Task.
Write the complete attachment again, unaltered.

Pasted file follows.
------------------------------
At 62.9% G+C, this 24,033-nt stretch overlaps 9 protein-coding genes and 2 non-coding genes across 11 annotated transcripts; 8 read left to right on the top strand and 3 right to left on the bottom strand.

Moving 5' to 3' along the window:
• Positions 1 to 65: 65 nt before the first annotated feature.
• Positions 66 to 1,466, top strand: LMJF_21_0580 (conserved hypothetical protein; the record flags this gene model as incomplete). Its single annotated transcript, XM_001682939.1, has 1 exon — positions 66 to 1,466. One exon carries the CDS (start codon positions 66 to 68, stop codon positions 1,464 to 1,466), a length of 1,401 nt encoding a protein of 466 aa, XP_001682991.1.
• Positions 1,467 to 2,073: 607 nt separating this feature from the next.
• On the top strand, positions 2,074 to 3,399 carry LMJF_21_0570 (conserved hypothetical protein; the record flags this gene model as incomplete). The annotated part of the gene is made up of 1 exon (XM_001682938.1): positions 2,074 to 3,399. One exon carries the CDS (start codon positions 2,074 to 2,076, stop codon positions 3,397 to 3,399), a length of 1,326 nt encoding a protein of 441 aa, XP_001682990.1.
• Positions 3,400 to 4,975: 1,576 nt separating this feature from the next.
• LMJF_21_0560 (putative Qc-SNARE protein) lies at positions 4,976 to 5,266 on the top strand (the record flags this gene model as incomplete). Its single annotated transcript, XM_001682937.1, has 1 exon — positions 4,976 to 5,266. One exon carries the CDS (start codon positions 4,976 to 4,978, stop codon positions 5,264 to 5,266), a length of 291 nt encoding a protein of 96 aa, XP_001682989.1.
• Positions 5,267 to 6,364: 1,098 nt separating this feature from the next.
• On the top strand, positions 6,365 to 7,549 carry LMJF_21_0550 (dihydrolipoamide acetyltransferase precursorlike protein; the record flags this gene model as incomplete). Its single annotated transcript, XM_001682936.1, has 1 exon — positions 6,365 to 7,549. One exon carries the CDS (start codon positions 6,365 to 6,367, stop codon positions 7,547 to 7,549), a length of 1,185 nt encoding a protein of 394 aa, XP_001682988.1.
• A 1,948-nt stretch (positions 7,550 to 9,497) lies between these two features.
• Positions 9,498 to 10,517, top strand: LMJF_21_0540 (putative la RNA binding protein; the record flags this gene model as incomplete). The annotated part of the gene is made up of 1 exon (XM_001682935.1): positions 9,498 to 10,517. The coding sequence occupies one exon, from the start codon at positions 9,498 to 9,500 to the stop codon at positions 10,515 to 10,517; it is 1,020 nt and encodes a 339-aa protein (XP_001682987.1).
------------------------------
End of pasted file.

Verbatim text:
At 62.9% G+C, this 24,033-nt stretch overlaps 9 protein-coding genes and 2 non-coding genes across 11 annotated transcripts; 8 read left to right on the top strand and 3 right to left on the bottom strand.

Moving 5' to 3' along the window:
• Positions 1 to 65: 65 nt before the first annotated feature.
• Positions 66 to 1,466, top strand: LMJF_21_0580 (conserved hypothetical protein; the record flags this gene model as incomplete). Its single annotated transcript, XM_001682939.1, has 1 exon — positions 66 to 1,466. One exon carries the CDS (start codon positions 66 to 68, stop codon positions 1,464 to 1,466), a length of 1,401 nt encoding a protein of 466 aa, XP_001682991.1.
• Positions 1,467 to 2,073: 607 nt separating this feature from the next.
• On the top strand, positions 2,074 to 3,399 carry LMJF_21_0570 (conserved hypothetical protein; the record flags this gene model as incomplete). The annotated part of the gene is made up of 1 exon (XM_001682938.1): positions 2,074 to 3,399. One exon carries the CDS (start codon positions 2,074 to 2,076, stop codon positions 3,397 to 3,399), a length of 1,326 nt encoding a protein of 441 aa, XP_001682990.1.
• Positions 3,400 to 4,975: 1,576 nt separating this feature from the next.
• LMJF_21_0560 (putative Qc-SNARE protein) lies at positions 4,976 to 5,266 on the top strand (the record flags this gene model as incomplete). Its single annotated transcript, XM_001682937.1, has 1 exon — positions 4,976 to 5,266. One exon carries the CDS (start codon positions 4,976 to 4,978, stop codon positions 5,264 to 5,266), a length of 291 nt encoding a protein of 96 aa, XP_001682989.1.
• Positions 5,267 to 6,364: 1,098 nt separating this feature from the next.
• On the top strand, positions 6,365 to 7,549 carry LMJF_21_0550 (dihydrolipoamide acetyltransferase precursorlike protein; the record flags this gene model as incomplete). Its single annotated transcript, XM_001682936.1, has 1 exon — positions 6,365 to 7,549. One exon carries the CDS (start codon positions 6,365 to 6,367, stop codon positions 7,547 to 7,549), a length of 1,185 nt encoding a protein of 394 aa, XP_001682988.1.
• A 1,948-nt stretch (positions 7,550 to 9,497) lies between these two features.
• Positions 9,498 to 10,517, top strand: LMJF_21_0540 (putative la RNA binding protein; the record flags this gene model as incomplete). The annotated part of the gene is made up of 1 exon (XM_001682935.1): positions 9,498 to 10,517. The coding sequence occupies one exon, from the start codon at positions 9,498 to 9,500 to the stop codon at positions 10,515 to 10,517; it is 1,020 nt and encodes a 339-aa protein (XP_001682987.1).